//

And so, years later, I am here, on a Tuesday night: The Fact of a Doorframe was the same, with dog-eared pages, stanzas boxed with rough pencil, and my own handwriting filling up the end papers, the blank space. Before I knew it, more than an hour had passed, me thumbing through the pages, running my mouth over her words. Gratitude was not enough to contain what I felt for Adrienne Rich.

Tonight, I was in the city, having dinner with friends at a cafe on St. Marks Place. As is the habit of every modern New Yorker, as we waited for the check I looked at my phone, my e-mail, my Facebook. Someone I knew had posted Song, one of the very poems I’d been reading the night before: you’re wondering if I’m lonely, it began. And then I saw: they were all posting her poems. Adrienne Rich had died.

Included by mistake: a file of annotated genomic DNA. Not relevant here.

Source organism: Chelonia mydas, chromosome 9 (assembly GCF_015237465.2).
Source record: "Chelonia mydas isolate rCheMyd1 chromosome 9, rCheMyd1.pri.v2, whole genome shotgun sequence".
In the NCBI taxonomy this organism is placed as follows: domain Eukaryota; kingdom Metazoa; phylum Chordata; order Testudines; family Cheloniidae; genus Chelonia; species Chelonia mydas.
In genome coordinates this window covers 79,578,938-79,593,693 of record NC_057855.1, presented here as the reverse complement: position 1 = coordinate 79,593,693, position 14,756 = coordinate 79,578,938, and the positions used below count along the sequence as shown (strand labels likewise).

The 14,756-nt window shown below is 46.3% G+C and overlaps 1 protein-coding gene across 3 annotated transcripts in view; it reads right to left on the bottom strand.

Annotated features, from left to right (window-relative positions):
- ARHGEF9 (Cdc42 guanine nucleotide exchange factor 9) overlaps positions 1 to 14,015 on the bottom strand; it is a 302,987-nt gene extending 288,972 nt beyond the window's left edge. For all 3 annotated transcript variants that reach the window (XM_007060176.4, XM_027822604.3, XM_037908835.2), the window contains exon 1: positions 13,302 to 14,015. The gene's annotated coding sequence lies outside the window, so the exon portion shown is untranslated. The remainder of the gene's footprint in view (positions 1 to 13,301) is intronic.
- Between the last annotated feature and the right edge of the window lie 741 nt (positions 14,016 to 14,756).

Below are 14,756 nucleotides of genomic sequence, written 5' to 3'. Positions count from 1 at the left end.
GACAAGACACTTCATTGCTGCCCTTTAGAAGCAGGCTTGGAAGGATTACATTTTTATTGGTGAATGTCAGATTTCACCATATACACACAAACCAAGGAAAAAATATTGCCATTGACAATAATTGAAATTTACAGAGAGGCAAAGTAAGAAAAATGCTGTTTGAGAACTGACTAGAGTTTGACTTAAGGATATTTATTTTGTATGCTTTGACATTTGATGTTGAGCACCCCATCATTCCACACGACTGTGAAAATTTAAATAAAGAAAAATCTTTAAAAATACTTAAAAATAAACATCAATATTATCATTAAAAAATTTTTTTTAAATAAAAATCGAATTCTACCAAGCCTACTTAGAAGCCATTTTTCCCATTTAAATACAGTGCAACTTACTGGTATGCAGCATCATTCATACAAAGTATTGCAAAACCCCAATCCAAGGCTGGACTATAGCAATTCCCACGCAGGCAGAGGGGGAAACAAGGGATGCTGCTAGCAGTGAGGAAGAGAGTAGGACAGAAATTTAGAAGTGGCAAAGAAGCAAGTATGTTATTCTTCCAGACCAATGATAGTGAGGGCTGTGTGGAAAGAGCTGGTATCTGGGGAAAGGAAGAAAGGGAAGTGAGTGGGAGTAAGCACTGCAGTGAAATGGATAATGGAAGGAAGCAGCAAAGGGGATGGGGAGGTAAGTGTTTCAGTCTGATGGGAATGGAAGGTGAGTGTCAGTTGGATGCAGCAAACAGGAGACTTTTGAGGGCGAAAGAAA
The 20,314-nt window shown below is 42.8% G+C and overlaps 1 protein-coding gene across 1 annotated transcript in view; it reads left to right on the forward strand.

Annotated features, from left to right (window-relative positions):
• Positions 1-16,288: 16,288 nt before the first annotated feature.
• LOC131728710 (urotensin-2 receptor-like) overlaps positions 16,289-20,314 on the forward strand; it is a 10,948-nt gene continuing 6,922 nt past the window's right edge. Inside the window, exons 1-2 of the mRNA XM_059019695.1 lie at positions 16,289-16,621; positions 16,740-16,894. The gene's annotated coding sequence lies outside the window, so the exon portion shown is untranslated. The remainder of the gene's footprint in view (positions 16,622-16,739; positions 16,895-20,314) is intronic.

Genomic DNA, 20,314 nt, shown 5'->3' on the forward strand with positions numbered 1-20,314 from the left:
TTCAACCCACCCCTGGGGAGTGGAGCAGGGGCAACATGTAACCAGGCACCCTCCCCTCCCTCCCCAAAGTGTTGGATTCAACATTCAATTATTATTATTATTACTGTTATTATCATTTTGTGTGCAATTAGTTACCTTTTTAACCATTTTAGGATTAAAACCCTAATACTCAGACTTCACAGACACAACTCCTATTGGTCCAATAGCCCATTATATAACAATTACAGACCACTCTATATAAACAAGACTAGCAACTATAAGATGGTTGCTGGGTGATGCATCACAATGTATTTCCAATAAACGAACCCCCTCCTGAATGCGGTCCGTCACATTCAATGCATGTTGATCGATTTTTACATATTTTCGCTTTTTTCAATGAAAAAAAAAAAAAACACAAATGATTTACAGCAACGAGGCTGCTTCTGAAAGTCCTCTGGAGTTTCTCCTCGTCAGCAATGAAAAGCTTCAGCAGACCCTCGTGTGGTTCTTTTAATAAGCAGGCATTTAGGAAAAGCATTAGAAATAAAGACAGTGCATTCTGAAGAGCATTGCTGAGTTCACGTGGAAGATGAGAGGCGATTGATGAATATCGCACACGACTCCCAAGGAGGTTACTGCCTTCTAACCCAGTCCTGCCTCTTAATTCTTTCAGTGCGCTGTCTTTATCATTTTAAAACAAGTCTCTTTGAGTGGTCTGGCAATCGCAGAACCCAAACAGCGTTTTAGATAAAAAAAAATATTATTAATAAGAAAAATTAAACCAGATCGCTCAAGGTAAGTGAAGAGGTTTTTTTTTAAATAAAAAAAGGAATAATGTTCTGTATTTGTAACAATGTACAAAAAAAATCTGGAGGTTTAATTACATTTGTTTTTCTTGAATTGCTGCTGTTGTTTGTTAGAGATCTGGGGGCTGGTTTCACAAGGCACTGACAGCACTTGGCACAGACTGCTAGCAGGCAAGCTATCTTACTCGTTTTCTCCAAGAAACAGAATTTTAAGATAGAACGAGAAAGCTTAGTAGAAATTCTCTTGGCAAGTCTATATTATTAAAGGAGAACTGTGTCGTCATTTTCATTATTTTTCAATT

I was instantly reminded of what had been written to me the August I was twenty-four, and I understood: yes, yes we have the permission to grieve. Of course we do. I thought to myself, I found out today that Adrienne Rich died, and all I want to do today is cry for her. Even at a table with friends I felt suddenly bereft in the news. Gone! There was an embarrassing pang of loneliness in me, a yearning for someone to come home to, someone who would share this, another witness. I wanted to sit on a bed and read her poems aloud to another person for the rest of the evening. Writing itself was at its core an action of isolation, and I did not want to go home to it. I wanted more. This was my process for loss.

I am sure at this very moment there are people who are better articulating than I could Adrienne Rich: her immense power and influence, grace and talent. All I can say is that I am sad. Her’s is a poetry that at many moments in my life has, indeed, saved me. It is a blessing that when we lose beautiful poets we do not also lose their poetry. Hold tight to it. Read it aloud to someone. Hand copy her words and put them in your home. In the foreward to The Fact of a Doorframe, Adrienne Rich writes, “A poem may be written in a moment but it does its work in time.” Tonight I am humbled by time, and I am greatly humbled by poetry, and I am forever indebted to Adrienne Rich.